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Type I Protein C Deficiency in French Canadians: Evidence of a Founder Effect and Association of Specific Protein C Gene Mutations with Plasma Protein C Levels

Journal: Thrombosis and Haemostasis
ISSN: 0340-6245
Issue: 1998: 80/4 (Oct) pp.531-725
Pages: 551-556

Type I Protein C Deficiency in French Canadians: Evidence of a Founder Effect and Association of Specific Protein C Gene Mutations with Plasma Protein C Levels

Patrick Couture (1), (2) , Christine Demers (3) , Jean Morissette (1) , Robert Delage (3) , Michèle Jomphe (4) , Louis Couture (2) , Jacques Simard (1), (5)
From the (1) Laboratory of Molecular Endocrinology, CHUL Research Center, Québec, Canada, (2) Department of Medicine, CHUQ, Québec, Canada, (3) Department of Hematology, Hôpital du Saint-Sacrement, Québec, Canada, 4 Institut Interuniversitaire de Recher

Summary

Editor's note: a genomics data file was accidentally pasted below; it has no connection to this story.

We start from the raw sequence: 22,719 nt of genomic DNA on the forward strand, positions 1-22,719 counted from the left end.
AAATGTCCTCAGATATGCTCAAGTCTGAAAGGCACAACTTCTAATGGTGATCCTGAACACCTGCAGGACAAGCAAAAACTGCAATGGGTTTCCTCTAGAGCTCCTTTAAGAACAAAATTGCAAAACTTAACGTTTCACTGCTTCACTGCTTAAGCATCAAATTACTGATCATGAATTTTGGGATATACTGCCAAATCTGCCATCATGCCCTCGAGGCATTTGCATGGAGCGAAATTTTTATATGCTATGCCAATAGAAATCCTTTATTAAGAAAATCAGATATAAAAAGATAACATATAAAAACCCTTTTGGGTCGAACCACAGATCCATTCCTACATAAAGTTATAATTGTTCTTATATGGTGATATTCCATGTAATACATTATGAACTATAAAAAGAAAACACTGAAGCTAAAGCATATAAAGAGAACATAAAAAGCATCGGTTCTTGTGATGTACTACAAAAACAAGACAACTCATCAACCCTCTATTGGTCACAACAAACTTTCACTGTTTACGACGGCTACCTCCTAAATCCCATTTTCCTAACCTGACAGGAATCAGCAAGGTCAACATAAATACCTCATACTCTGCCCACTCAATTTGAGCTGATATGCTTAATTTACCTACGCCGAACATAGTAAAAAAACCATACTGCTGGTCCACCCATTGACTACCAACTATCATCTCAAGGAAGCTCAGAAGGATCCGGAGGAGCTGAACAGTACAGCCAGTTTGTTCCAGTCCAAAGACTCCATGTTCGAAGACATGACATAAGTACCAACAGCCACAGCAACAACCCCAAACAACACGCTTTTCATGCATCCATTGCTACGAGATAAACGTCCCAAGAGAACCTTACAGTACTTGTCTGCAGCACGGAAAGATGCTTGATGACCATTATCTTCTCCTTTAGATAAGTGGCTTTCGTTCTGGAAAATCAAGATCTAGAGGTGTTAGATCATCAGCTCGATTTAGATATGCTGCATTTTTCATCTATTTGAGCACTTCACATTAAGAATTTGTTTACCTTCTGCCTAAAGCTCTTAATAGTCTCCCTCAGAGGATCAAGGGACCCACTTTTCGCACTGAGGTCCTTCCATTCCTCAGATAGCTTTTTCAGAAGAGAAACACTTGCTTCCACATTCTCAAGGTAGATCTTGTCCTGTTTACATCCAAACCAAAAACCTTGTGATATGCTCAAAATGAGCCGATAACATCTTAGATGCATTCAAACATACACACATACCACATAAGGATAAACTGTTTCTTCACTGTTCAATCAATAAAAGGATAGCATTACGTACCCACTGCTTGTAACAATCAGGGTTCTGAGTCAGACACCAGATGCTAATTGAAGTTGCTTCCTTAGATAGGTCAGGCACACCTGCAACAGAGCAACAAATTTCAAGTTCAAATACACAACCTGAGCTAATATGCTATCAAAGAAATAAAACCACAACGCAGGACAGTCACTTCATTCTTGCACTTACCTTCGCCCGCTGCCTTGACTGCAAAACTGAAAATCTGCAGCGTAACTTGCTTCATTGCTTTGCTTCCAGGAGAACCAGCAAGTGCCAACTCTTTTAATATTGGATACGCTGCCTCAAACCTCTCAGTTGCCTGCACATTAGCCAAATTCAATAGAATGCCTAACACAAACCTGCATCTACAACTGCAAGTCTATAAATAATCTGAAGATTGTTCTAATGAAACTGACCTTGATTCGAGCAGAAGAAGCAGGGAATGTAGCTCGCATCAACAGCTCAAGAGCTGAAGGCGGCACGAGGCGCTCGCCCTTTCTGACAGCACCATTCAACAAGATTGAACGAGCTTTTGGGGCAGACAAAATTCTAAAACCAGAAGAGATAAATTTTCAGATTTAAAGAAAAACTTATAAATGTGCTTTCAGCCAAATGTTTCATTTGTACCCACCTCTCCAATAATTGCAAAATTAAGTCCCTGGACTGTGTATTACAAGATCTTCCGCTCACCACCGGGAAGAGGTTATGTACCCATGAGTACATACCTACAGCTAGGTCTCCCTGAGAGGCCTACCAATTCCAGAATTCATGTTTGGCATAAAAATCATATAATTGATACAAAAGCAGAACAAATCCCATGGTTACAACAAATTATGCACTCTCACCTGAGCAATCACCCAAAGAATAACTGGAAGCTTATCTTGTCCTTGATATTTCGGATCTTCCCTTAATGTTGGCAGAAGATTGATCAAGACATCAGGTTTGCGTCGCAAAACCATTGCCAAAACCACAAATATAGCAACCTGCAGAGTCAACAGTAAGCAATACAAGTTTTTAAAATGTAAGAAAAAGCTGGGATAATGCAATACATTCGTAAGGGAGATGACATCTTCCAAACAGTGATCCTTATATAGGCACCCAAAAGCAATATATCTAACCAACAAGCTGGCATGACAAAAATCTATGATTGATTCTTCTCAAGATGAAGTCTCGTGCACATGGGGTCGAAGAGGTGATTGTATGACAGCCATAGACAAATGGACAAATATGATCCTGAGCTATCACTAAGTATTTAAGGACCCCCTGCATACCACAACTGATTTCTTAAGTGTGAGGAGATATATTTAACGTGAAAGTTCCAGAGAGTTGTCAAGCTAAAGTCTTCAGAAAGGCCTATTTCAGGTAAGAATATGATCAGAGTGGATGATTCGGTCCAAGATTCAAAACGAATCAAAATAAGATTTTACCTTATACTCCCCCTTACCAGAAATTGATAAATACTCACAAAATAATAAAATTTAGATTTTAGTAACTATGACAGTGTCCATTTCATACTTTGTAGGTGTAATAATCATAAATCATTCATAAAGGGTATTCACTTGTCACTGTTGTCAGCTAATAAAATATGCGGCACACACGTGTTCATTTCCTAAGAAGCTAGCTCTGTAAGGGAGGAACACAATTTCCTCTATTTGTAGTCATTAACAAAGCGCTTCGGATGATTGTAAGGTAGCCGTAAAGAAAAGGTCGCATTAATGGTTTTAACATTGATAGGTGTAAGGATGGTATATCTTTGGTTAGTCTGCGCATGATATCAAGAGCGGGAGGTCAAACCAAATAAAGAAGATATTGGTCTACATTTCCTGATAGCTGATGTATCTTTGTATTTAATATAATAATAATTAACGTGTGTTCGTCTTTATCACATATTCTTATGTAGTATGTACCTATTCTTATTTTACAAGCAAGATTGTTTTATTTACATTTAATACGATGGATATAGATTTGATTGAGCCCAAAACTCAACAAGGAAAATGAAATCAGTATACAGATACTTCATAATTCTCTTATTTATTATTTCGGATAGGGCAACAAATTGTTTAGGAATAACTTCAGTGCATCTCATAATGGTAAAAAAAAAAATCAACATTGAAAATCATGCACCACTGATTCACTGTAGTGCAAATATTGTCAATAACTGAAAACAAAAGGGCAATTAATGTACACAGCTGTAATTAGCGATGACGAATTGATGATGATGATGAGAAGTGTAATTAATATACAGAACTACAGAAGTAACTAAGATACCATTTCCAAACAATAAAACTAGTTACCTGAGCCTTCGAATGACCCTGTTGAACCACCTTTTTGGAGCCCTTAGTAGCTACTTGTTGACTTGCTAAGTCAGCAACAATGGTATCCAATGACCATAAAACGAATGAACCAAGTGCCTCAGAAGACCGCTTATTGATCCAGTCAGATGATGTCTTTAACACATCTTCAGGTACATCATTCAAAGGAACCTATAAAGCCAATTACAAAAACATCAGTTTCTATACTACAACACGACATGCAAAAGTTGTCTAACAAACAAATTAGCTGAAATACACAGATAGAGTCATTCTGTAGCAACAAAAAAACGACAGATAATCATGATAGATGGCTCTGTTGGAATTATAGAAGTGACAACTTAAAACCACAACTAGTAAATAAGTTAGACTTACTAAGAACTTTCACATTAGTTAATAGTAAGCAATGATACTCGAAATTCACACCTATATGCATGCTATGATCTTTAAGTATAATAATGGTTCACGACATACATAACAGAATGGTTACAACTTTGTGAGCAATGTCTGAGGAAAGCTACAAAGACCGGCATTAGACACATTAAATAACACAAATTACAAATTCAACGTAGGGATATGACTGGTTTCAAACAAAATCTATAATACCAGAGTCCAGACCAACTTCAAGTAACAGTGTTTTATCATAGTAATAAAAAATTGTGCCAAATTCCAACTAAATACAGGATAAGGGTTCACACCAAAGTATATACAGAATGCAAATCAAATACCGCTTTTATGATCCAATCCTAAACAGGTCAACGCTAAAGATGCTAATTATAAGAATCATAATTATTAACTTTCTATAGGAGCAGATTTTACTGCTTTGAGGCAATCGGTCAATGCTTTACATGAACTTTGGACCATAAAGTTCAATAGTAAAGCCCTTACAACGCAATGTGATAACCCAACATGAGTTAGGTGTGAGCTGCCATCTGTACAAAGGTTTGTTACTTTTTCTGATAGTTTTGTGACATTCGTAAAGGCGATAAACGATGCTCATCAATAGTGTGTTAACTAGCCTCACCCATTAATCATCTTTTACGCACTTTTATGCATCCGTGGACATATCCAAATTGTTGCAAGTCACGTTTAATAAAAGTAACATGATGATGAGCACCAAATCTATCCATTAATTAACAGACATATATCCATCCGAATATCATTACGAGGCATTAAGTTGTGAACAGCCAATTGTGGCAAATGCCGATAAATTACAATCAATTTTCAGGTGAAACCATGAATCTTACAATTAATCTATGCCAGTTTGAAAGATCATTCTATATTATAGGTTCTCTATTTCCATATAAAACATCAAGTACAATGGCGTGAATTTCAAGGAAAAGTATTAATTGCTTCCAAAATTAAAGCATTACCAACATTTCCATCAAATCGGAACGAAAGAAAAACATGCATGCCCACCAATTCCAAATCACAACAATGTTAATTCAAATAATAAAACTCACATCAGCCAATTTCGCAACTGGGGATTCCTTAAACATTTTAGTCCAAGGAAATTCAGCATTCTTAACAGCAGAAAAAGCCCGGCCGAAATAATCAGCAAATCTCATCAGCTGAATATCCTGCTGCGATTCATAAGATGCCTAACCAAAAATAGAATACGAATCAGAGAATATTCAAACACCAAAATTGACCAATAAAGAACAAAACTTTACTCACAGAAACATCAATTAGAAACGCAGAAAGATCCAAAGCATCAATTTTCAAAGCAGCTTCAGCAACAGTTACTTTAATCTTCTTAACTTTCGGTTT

Protein C (PROC) deficiency is one of the most common autosomal codominant diseases. Although more than 150 germline mutations in the PROC gene have been described around the world, the spectrum of mutations among French Canadians is unknown. We have identified one frameshift (3363 ins C) and two missense mutations (R178Q and T298M) in 7 French Canadian families with type I PROC deficiency. In order to demonstrate a possible founder effect for the 3363 ins C mutation, we have constructed a high-resolution genetic map to locate several highly polymorphic markers close to PROC locus. We have then genotyped five markers in 36 heterozygotes for the 3363 ins C mutation. Our data suggest that these patients carry a common haplotype at the PROC locus. Immunologic plasma PROC levels of heterozygotes and genetically normal relatives were also correlated with the nature of the mutation in the coding sequence and with the genotype of three polymorphisms in the PROC promoter. We found that the mean immunologic plasma PROC levels were lower in heterozygotes for the frameshift mutation 3363 ins C compared to heterozygotes for one of the two missense mutations R178Q and T298M (0.46 vs 0.61; P = 0.0004). Moreover, this difference cannot be explained by the genetic variation of the three polymorphisms in the PROC promoter which accounts for only 10.4% of the variation of immunologic PROC levels in non-deficient subjects. These results suggest that the nature of the mutation in the coding sequence of PROC gene may modulate immunologic plasma PROC levels.